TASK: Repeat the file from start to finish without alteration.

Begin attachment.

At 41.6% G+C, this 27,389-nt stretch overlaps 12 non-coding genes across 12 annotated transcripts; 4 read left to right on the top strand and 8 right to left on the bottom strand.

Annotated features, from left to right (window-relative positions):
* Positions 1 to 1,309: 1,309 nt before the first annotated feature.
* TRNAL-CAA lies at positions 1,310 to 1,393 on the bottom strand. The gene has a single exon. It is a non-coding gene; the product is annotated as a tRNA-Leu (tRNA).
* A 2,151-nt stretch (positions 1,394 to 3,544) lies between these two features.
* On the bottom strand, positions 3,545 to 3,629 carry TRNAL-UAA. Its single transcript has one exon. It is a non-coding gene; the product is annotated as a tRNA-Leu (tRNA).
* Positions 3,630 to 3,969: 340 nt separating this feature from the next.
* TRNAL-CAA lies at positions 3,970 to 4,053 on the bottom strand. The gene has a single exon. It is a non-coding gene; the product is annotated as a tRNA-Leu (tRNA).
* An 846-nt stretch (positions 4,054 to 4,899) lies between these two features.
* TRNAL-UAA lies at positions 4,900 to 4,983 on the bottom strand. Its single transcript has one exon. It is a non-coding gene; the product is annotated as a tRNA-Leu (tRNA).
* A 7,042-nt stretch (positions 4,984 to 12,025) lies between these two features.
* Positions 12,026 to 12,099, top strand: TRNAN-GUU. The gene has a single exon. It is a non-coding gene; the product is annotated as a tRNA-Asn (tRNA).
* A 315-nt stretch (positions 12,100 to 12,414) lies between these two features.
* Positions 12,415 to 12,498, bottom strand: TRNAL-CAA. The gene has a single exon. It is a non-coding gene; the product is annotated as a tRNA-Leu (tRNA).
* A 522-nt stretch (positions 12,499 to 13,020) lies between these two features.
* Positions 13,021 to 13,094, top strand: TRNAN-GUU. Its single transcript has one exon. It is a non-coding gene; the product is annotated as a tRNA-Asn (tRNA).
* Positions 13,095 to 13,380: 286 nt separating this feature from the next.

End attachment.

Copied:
At 41.6% G+C, this 27,389-nt stretch overlaps 12 non-coding genes across 12 annotated transcripts; 4 read left to right on the top strand and 8 right to left on the bottom strand.

Annotated features, from left to right (window-relative positions):
* Positions 1 to 1,309: 1,309 nt before the first annotated feature.
* TRNAL-CAA lies at positions 1,310 to 1,393 on the bottom strand. The gene has a single exon. It is a non-coding gene; the product is annotated as a tRNA-Leu (tRNA).
* A 2,151-nt stretch (positions 1,394 to 3,544) lies between these two features.
* On the bottom strand, positions 3,545 to 3,629 carry TRNAL-UAA. Its single transcript has one exon. It is a non-coding gene; the product is annotated as a tRNA-Leu (tRNA).
* Positions 3,630 to 3,969: 340 nt separating this feature from the next.
* TRNAL-CAA lies at positions 3,970 to 4,053 on the bottom strand. The gene has a single exon. It is a non-coding gene; the product is annotated as a tRNA-Leu (tRNA).
* An 846-nt stretch (positions 4,054 to 4,899) lies between these two features.
* TRNAL-UAA lies at positions 4,900 to 4,983 on the bottom strand. Its single transcript has one exon. It is a non-coding gene; the product is annotated as a tRNA-Leu (tRNA).
* A 7,042-nt stretch (positions 4,984 to 12,025) lies between these two features.
* Positions 12,026 to 12,099, top strand: TRNAN-GUU. The gene has a single exon. It is a non-coding gene; the product is annotated as a tRNA-Asn (tRNA).
* A 315-nt stretch (positions 12,100 to 12,414) lies between these two features.
* Positions 12,415 to 12,498, bottom strand: TRNAL-CAA. The gene has a single exon. It is a non-coding gene; the product is annotated as a tRNA-Leu (tRNA).
* A 522-nt stretch (positions 12,499 to 13,020) lies between these two features.
* Positions 13,021 to 13,094, top strand: TRNAN-GUU. Its single transcript has one exon. It is a non-coding gene; the product is annotated as a tRNA-Asn (tRNA).
* Positions 13,095 to 13,380: 286 nt separating this feature from the next.